Book of Short Stories: Fifth Grade Ruminations from 1931

Buz Carter e-mailed me a few weeks ago:

"Oh, got back from Kansas last night and among my treasures, beneath my 4th grade Antioch Elementary baseball jersey and pound of Laura Little’s assorted fudge delights I have a small-run book from February 18, 1931 — a collection of short stories by fifth graders published by an upstate New York school district. Every one a gem. I’m quite tempted to make a website."

The book came by way of his sister, from a deceased father-in-law. And now here is the website:

Photo of the Book of Short Stories opened to a story. Its pages are well worn.

The 86 stories average 100 words each, some on identical subjects, such as paintings or book reviews. The ones that really shine are where the kids were allowed to write about any topic.

Follow this link for Buz’s eloquent summary about the world in which these stories were written.

Here is the story Buz shared via e-mail that day, perhaps the best of the bunch:

A Beautiful Sight
Helen Friedman

One drowsy day as I sat looking out of the window I beheld a beautiful sight. Up in a tree I saw a mother robin and some tiny babies. The little infants were cuddled closely to their mother with their beaks open. The mother was very excited because she had a large worm in her mouth. The sight looked so beautiful against the blossoms that I forgot to do my work. That day I even petted the cat whom I dread.

Helen Friedman
School No. 41

Here are my favorite reads (in no particular order):

  1. A Beautiful Sight — The aforementioned charming observation of a bird.
  2. Our Safety Club — Persuasive argument for you to join.
  3. Flax — A 1931 first-person dream of recycling.
  4. The Vikings — I was only taught about Christopher Columbus, yet 77 years ago kids knew the truth about Vinland?
  5. Friends Again — They had been "worst enemies."
  6. Pretending — "I am an arithmetic book. Some boys and girls do not like me."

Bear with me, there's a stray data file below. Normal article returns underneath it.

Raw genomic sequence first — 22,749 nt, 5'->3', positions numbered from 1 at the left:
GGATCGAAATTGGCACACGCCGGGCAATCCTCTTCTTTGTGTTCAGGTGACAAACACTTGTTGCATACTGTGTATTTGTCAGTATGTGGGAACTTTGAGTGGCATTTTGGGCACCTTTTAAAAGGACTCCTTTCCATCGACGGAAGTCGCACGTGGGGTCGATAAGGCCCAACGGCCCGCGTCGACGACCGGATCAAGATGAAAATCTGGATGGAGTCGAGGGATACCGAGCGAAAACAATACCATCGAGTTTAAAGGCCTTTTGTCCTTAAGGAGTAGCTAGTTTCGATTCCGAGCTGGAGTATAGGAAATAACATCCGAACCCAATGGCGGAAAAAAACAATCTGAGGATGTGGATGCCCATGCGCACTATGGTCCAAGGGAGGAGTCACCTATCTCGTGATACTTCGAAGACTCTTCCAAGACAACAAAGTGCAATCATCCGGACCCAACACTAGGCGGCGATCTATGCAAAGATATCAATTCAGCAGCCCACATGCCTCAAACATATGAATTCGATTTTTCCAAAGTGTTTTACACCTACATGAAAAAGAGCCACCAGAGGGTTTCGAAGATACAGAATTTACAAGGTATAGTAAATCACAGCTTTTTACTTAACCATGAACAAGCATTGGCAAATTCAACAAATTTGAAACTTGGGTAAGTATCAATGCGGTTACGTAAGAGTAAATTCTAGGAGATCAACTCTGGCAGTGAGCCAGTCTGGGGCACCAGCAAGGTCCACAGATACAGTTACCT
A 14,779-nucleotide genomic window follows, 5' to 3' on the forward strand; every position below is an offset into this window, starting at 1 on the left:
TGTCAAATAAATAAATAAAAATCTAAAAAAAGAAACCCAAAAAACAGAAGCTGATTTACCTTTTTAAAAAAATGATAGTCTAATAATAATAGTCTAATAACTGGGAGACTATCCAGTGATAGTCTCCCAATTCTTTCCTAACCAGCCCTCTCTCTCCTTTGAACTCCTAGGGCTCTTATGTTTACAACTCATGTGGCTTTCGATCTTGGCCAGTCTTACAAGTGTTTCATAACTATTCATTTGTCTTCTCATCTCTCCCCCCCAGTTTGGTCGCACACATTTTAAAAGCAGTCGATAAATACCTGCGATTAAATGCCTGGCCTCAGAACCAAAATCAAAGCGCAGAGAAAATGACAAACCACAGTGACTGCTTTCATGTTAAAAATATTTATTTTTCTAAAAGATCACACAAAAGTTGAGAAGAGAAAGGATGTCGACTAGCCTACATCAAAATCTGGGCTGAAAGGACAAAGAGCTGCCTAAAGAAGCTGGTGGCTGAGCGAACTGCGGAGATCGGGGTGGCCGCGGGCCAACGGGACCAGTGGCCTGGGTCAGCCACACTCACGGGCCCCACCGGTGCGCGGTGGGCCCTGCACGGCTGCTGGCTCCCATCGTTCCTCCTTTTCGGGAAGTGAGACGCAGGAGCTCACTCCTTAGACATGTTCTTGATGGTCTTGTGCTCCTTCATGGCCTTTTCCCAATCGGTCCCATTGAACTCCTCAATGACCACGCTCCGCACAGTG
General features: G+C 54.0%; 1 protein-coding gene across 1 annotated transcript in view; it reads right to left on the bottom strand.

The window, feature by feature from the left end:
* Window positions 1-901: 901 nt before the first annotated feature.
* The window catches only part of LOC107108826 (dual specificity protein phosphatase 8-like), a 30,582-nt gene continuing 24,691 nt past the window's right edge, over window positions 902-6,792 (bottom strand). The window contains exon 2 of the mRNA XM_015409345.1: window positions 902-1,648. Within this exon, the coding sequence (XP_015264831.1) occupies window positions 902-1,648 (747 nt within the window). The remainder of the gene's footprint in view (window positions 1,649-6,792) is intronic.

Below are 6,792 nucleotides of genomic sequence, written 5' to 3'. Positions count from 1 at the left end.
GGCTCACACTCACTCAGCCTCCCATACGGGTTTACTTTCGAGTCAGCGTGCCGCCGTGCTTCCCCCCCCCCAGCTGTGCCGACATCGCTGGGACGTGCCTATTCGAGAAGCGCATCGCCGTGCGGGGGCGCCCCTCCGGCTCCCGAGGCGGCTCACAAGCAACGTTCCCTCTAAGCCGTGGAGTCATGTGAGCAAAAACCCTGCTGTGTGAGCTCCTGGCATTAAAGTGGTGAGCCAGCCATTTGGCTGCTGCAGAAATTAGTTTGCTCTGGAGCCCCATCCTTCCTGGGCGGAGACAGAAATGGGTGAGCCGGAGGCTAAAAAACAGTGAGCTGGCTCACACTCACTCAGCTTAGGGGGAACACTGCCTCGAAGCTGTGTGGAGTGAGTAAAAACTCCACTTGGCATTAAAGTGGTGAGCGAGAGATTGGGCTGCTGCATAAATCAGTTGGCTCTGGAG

7. A Day at the Park — This girl really puts me in that park.
  8. Three Pals — A keen observation about making a better camping trip.
  9. Kit Kat — I love reading a brief moment in a child’s life captured in a story.
  10. The Hike in the Woods — Classic ending.
  11. Riding on a Cloud — Dreamy tale of visiting Santa Claus, reminiscent of Becka Goes to the North Pole.
  12. A Fishing Trip — Unfortunate circumstances turn out okay in the end.
  13. The Adventures of Tom Sawyer — A normal book review, but it’s just like the Lifelong Literacy public service announcements airing on America radio stations.
  14. A Prize Winner — I’m still fascinated by moments captured in time, this one a front yard Christmas scene.
  15. Little Owl Golf Course — Do-it-yourself miniature golf course.

Buz believes this book hails from Buffalo, New York circa 1931. If you know, or think you know, anyone who was an author in the book, you are encouraged to share your thoughts and remembrances. It would be great to learn how life unfolded for these kids (your grandparents?).


2 Responses to “Book of Short Stories: Fifth Grade Ruminations from 1931”

  1. anjii says:

    I LOVE these stories! When I was young, and already fully infatuated with reading, my grandparents picked up a book for me, (25 cents at a used bookstore in Winnipeg), which was published in Great Britain in 1934. They bought it, because it was called “The Taming of Angela and other stories of school life and adventure” and my name is actually Angela. It quickly became one of my absolute favorites, in part because it had an old English charm to the writings (a collection by various female authors), and because the stories were about girls my age, or a bit older, but in a totally different world, but also very much because of it’s age. I felt like I was living in another time everytime I read it. Ever since, I’ve been extra enchanted by old books, and have built up quite a collection, taking up 2 shelves on one of my bookshelves! I wish I could find a copy of this one to add to it.

    September 19th, 2008 at 6:55 pm

  2. CallMeKelly says:

    I think it is fantastic. My son loves hearing other kids stories, I think it makes complete sense. I personally prefer stories written by and for grown-ups, why wouldn’t a young child be enthused by something written closer to his age? Thanks so much for posting on this, I plan to read some to my kids today.

    September 21st, 2008 at 12:04 pm

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